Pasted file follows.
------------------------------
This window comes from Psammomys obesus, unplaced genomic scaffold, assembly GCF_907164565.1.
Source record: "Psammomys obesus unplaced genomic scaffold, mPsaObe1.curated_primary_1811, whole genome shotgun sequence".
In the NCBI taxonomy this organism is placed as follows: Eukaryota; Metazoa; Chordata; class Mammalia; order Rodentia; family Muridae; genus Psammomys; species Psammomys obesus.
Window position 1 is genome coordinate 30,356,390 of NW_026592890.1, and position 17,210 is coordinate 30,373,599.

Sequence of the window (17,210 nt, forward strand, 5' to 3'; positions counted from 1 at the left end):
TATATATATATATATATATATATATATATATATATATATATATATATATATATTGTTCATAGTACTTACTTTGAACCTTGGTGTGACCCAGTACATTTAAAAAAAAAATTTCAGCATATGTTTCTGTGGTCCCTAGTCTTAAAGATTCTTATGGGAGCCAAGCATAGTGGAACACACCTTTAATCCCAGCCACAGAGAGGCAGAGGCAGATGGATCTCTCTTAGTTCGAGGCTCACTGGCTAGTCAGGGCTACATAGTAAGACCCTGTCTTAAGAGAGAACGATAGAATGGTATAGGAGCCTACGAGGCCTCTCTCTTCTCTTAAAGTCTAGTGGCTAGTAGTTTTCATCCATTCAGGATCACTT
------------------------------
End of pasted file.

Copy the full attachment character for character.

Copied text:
This window comes from Psammomys obesus, unplaced genomic scaffold, assembly GCF_907164565.1.
Source record: "Psammomys obesus unplaced genomic scaffold, mPsaObe1.curated_primary_1811, whole genome shotgun sequence".
In the NCBI taxonomy this organism is placed as follows: Eukaryota; Metazoa; Chordata; class Mammalia; order Rodentia; family Muridae; genus Psammomys; species Psammomys obesus.
Window position 1 is genome coordinate 30,356,390 of NW_026592890.1, and position 17,210 is coordinate 30,373,599.

Sequence of the window (17,210 nt, forward strand, 5' to 3'; positions counted from 1 at the left end):
TATATATATATATATATATATATATATATATATATATATATATATATATATATTGTTCATAGTACTTACTTTGAACCTTGGTGTGACCCAGTACATTTAAAAAAAAAATTTCAGCATATGTTTCTGTGGTCCCTAGTCTTAAAGATTCTTATGGGAGCCAAGCATAGTGGAACACACCTTTAATCCCAGCCACAGAGAGGCAGAGGCAGATGGATCTCTCTTAGTTCGAGGCTCACTGGCTAGTCAGGGCTACATAGTAAGACCCTGTCTTAAGAGAGAACGATAGAATGGTATAGGAGCCTACGAGGCCTCTCTCTTCTCTTAAAGTCTAGTGGCTAGTAGTTTTCATCCATTCAGGATCACTT